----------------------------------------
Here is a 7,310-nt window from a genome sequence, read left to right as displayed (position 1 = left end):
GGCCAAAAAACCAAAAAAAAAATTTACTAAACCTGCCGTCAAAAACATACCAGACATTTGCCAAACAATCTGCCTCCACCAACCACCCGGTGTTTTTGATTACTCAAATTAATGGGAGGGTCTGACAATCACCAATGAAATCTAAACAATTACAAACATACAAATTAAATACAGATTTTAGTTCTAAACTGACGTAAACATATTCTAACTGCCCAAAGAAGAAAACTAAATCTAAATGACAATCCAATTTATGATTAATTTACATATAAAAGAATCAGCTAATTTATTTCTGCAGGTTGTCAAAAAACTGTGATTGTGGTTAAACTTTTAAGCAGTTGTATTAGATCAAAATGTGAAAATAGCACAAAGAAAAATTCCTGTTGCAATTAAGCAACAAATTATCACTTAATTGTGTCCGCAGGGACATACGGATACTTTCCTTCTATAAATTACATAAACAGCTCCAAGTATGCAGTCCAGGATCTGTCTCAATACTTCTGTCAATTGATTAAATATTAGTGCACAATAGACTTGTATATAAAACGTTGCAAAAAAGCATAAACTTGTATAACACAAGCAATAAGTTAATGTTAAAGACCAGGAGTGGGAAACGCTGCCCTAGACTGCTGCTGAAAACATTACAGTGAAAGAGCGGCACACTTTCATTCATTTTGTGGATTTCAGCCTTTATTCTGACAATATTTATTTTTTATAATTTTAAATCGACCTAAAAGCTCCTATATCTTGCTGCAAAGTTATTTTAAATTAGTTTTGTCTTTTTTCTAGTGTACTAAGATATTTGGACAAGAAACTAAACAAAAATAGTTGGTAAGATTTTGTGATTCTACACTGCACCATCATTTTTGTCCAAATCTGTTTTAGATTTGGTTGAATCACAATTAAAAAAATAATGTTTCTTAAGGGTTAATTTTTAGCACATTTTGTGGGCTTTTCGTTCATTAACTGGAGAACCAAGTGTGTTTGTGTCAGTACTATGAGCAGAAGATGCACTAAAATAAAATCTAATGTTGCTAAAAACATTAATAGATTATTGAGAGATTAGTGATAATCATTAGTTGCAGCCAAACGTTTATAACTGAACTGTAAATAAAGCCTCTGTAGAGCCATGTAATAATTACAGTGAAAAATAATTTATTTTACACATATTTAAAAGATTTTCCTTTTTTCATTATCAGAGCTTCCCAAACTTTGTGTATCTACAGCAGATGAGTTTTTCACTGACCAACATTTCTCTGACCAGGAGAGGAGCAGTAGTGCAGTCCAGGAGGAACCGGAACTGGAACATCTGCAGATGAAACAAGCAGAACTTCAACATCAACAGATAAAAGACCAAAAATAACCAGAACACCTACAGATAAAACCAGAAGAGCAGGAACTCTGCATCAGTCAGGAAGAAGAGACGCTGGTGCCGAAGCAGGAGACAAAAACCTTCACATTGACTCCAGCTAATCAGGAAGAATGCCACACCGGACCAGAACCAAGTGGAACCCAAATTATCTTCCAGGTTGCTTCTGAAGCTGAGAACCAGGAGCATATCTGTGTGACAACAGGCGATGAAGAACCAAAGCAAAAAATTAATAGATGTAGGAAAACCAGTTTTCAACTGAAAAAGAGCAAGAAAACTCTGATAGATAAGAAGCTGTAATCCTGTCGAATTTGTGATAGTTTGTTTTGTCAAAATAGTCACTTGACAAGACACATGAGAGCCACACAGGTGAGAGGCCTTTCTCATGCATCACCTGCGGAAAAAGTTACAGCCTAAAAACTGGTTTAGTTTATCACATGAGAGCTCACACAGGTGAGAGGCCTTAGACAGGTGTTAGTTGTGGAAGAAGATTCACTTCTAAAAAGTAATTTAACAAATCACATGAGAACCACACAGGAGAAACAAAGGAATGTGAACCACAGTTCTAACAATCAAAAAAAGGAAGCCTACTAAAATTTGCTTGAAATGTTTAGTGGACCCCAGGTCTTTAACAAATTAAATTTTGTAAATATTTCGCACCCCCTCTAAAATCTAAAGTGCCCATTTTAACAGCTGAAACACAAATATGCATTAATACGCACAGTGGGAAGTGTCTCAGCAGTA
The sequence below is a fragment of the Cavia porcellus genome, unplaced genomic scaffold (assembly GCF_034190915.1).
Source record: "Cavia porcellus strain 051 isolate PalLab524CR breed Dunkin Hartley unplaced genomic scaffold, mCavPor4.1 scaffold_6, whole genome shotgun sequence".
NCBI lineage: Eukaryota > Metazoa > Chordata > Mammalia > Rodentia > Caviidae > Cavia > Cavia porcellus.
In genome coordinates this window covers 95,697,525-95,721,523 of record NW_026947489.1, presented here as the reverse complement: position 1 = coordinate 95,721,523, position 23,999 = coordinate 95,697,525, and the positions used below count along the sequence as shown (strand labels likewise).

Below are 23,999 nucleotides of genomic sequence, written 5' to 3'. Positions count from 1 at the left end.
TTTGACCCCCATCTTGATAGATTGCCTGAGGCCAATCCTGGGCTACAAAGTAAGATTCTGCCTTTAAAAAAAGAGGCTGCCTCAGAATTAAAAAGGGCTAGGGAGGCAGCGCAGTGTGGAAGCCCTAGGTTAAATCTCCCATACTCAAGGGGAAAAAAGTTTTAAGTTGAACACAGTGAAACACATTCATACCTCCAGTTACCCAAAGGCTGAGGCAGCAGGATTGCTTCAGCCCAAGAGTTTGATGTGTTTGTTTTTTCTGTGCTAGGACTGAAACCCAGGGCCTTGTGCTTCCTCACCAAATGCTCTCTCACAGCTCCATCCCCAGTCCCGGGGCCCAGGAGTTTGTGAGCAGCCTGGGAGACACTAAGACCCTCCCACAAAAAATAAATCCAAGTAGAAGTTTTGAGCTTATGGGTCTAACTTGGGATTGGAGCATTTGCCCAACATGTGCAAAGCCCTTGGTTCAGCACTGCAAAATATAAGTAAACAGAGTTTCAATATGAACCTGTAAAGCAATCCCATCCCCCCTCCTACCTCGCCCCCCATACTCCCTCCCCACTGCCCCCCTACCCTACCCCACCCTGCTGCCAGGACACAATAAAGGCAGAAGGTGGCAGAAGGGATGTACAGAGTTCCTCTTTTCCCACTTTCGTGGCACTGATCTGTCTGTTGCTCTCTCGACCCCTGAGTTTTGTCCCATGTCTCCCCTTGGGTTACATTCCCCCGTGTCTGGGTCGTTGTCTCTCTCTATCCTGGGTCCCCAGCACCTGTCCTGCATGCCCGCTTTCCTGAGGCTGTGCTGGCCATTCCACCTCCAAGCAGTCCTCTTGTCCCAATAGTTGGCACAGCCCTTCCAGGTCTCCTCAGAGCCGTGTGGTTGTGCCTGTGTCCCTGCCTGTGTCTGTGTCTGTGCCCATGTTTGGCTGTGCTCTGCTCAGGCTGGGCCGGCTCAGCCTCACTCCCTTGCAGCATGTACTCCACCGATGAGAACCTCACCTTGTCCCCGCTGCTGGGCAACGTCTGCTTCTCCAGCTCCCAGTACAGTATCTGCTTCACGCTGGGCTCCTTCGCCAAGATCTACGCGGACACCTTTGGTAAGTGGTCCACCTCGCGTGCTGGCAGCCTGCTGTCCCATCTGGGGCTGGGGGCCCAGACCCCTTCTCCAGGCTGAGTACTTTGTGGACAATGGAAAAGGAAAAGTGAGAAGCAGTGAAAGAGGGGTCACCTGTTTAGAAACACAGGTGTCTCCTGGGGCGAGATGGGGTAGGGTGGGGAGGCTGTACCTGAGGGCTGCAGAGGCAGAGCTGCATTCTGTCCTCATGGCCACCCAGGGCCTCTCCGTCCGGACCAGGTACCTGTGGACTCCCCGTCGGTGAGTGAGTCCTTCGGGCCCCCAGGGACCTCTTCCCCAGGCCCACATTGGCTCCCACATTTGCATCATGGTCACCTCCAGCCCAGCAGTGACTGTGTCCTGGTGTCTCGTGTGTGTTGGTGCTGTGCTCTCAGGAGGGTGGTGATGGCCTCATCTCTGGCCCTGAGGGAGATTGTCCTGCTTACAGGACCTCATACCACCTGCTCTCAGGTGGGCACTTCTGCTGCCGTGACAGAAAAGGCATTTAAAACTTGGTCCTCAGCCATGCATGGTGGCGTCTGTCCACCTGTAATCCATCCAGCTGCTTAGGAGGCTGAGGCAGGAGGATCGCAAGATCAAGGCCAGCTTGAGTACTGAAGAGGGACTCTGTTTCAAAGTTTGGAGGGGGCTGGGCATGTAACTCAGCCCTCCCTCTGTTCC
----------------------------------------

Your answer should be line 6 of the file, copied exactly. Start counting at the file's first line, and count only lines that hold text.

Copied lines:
In genome coordinates this window covers 95,697,525-95,721,523 of record NW_026947489.1, presented here as the reverse complement: position 1 = coordinate 95,721,523, position 23,999 = coordinate 95,697,525, and the positions used below count along the sequence as shown (strand labels likewise).